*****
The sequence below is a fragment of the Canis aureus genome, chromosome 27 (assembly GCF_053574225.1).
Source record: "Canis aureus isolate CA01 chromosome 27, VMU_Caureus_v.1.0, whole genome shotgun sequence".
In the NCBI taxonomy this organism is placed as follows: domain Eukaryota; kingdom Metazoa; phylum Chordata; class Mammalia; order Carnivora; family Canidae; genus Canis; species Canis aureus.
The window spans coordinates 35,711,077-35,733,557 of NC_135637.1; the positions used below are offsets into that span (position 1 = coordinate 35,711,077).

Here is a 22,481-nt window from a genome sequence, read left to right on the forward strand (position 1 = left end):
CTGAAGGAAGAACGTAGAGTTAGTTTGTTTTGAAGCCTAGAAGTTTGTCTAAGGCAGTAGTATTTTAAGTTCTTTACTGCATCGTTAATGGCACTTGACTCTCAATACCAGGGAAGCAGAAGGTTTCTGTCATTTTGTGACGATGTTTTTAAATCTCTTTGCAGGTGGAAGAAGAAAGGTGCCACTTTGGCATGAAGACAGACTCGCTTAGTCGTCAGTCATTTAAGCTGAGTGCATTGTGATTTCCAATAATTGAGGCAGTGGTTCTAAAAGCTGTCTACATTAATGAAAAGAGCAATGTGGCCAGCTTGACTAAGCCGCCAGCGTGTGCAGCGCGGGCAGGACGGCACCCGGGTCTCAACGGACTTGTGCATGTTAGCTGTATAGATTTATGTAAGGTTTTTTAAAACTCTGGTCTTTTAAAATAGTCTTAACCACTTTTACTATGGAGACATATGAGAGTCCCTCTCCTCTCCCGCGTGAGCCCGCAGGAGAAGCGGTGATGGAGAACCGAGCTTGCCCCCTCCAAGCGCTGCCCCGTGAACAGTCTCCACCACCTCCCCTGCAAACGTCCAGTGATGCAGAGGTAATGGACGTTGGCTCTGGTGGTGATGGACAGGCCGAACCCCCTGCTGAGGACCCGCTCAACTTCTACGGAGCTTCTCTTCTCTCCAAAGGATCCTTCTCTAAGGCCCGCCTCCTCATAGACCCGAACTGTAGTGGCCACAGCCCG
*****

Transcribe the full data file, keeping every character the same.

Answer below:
The sequence below is a fragment of the Canis aureus genome, chromosome 27 (assembly GCF_053574225.1).
Source record: "Canis aureus isolate CA01 chromosome 27, VMU_Caureus_v.1.0, whole genome shotgun sequence".
In the NCBI taxonomy this organism is placed as follows: domain Eukaryota; kingdom Metazoa; phylum Chordata; class Mammalia; order Carnivora; family Canidae; genus Canis; species Canis aureus.
The window spans coordinates 35,711,077-35,733,557 of NC_135637.1; the positions used below are offsets into that span (position 1 = coordinate 35,711,077).

Here is a 22,481-nt window from a genome sequence, read left to right on the forward strand (position 1 = left end):
CTGAAGGAAGAACGTAGAGTTAGTTTGTTTTGAAGCCTAGAAGTTTGTCTAAGGCAGTAGTATTTTAAGTTCTTTACTGCATCGTTAATGGCACTTGACTCTCAATACCAGGGAAGCAGAAGGTTTCTGTCATTTTGTGACGATGTTTTTAAATCTCTTTGCAGGTGGAAGAAGAAAGGTGCCACTTTGGCATGAAGACAGACTCGCTTAGTCGTCAGTCATTTAAGCTGAGTGCATTGTGATTTCCAATAATTGAGGCAGTGGTTCTAAAAGCTGTCTACATTAATGAAAAGAGCAATGTGGCCAGCTTGACTAAGCCGCCAGCGTGTGCAGCGCGGGCAGGACGGCACCCGGGTCTCAACGGACTTGTGCATGTTAGCTGTATAGATTTATGTAAGGTTTTTTAAAACTCTGGTCTTTTAAAATAGTCTTAACCACTTTTACTATGGAGACATATGAGAGTCCCTCTCCTCTCCCGCGTGAGCCCGCAGGAGAAGCGGTGATGGAGAACCGAGCTTGCCCCCTCCAAGCGCTGCCCCGTGAACAGTCTCCACCACCTCCCCTGCAAACGTCCAGTGATGCAGAGGTAATGGACGTTGGCTCTGGTGGTGATGGACAGGCCGAACCCCCTGCTGAGGACCCGCTCAACTTCTACGGAGCTTCTCTTCTCTCCAAAGGATCCTTCTCTAAGGCCCGCCTCCTCATAGACCCGAACTGTAGTGGCCACAGCCCG